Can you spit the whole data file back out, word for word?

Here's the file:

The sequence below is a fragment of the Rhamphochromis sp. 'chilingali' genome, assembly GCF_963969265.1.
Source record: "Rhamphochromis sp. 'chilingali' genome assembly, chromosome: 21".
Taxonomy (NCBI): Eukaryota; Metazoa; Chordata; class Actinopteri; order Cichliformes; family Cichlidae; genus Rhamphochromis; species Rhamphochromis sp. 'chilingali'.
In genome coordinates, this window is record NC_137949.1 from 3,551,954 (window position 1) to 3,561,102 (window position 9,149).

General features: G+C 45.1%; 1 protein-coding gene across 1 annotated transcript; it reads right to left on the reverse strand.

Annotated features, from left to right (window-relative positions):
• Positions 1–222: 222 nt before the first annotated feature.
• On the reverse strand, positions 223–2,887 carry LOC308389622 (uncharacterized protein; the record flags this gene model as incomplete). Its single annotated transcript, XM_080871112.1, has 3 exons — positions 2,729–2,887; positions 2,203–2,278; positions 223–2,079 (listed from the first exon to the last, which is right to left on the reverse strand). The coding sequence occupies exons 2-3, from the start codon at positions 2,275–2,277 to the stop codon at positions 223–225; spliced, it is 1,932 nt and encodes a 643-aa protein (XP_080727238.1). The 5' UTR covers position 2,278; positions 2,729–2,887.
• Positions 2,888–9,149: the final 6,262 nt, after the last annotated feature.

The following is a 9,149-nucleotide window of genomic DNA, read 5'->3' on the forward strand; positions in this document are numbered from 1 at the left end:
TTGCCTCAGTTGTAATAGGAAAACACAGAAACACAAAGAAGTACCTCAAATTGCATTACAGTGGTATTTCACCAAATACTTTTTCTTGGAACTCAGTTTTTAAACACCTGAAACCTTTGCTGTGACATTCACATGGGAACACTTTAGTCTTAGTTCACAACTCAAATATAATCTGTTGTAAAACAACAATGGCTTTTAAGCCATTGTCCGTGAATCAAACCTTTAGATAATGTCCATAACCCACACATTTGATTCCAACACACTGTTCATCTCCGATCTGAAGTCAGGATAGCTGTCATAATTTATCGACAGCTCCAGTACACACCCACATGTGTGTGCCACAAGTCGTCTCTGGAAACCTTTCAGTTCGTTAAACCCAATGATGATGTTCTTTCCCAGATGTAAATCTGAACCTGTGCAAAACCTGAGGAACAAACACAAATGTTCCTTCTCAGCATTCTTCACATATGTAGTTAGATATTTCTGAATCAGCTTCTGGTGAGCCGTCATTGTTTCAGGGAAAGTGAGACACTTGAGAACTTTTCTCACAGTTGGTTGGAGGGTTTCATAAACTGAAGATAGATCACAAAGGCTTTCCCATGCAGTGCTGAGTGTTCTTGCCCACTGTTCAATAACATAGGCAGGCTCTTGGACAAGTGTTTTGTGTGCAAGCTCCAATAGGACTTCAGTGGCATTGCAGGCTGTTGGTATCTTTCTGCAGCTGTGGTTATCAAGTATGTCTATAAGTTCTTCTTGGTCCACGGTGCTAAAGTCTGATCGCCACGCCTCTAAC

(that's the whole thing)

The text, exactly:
The sequence below is a fragment of the Rhamphochromis sp. 'chilingali' genome, assembly GCF_963969265.1.
Source record: "Rhamphochromis sp. 'chilingali' genome assembly, chromosome: 21".
Taxonomy (NCBI): Eukaryota; Metazoa; Chordata; class Actinopteri; order Cichliformes; family Cichlidae; genus Rhamphochromis; species Rhamphochromis sp. 'chilingali'.
In genome coordinates, this window is record NC_137949.1 from 3,551,954 (window position 1) to 3,561,102 (window position 9,149).

General features: G+C 45.1%; 1 protein-coding gene across 1 annotated transcript; it reads right to left on the reverse strand.

Annotated features, from left to right (window-relative positions):
• Positions 1–222: 222 nt before the first annotated feature.
• On the reverse strand, positions 223–2,887 carry LOC308389622 (uncharacterized protein; the record flags this gene model as incomplete). Its single annotated transcript, XM_080871112.1, has 3 exons — positions 2,729–2,887; positions 2,203–2,278; positions 223–2,079 (listed from the first exon to the last, which is right to left on the reverse strand). The coding sequence occupies exons 2-3, from the start codon at positions 2,275–2,277 to the stop codon at positions 223–225; spliced, it is 1,932 nt and encodes a 643-aa protein (XP_080727238.1). The 5' UTR covers position 2,278; positions 2,729–2,887.
• Positions 2,888–9,149: the final 6,262 nt, after the last annotated feature.

The following is a 9,149-nucleotide window of genomic DNA, read 5'->3' on the forward strand; positions in this document are numbered from 1 at the left end:
TTGCCTCAGTTGTAATAGGAAAACACAGAAACACAAAGAAGTACCTCAAATTGCATTACAGTGGTATTTCACCAAATACTTTTTCTTGGAACTCAGTTTTTAAACACCTGAAACCTTTGCTGTGACATTCACATGGGAACACTTTAGTCTTAGTTCACAACTCAAATATAATCTGTTGTAAAACAACAATGGCTTTTAAGCCATTGTCCGTGAATCAAACCTTTAGATAATGTCCATAACCCACACATTTGATTCCAACACACTGTTCATCTCCGATCTGAAGTCAGGATAGCTGTCATAATTTATCGACAGCTCCAGTACACACCCACATGTGTGTGCCACAAGTCGTCTCTGGAAACCTTTCAGTTCGTTAAACCCAATGATGATGTTCTTTCCCAGATGTAAATCTGAACCTGTGCAAAACCTGAGGAACAAACACAAATGTTCCTTCTCAGCATTCTTCACATATGTAGTTAGATATTTCTGAATCAGCTTCTGGTGAGCCGTCATTGTTTCAGGGAAAGTGAGACACTTGAGAACTTTTCTCACAGTTGGTTGGAGGGTTTCATAAACTGAAGATAGATCACAAAGGCTTTCCCATGCAGTGCTGAGTGTTCTTGCCCACTGTTCAATAACATAGGCAGGCTCTTGGACAAGTGTTTTGTGTGCAAGCTCCAATAGGACTTCAGTGGCATTGCAGGCTGTTGGTATCTTTCTGCAGCTGTGGTTATCAAGTATGTCTATAAGTTCTTCTTGGTCCACGGTGCTAAAGTCTGATCGCCACGCCTCTAAC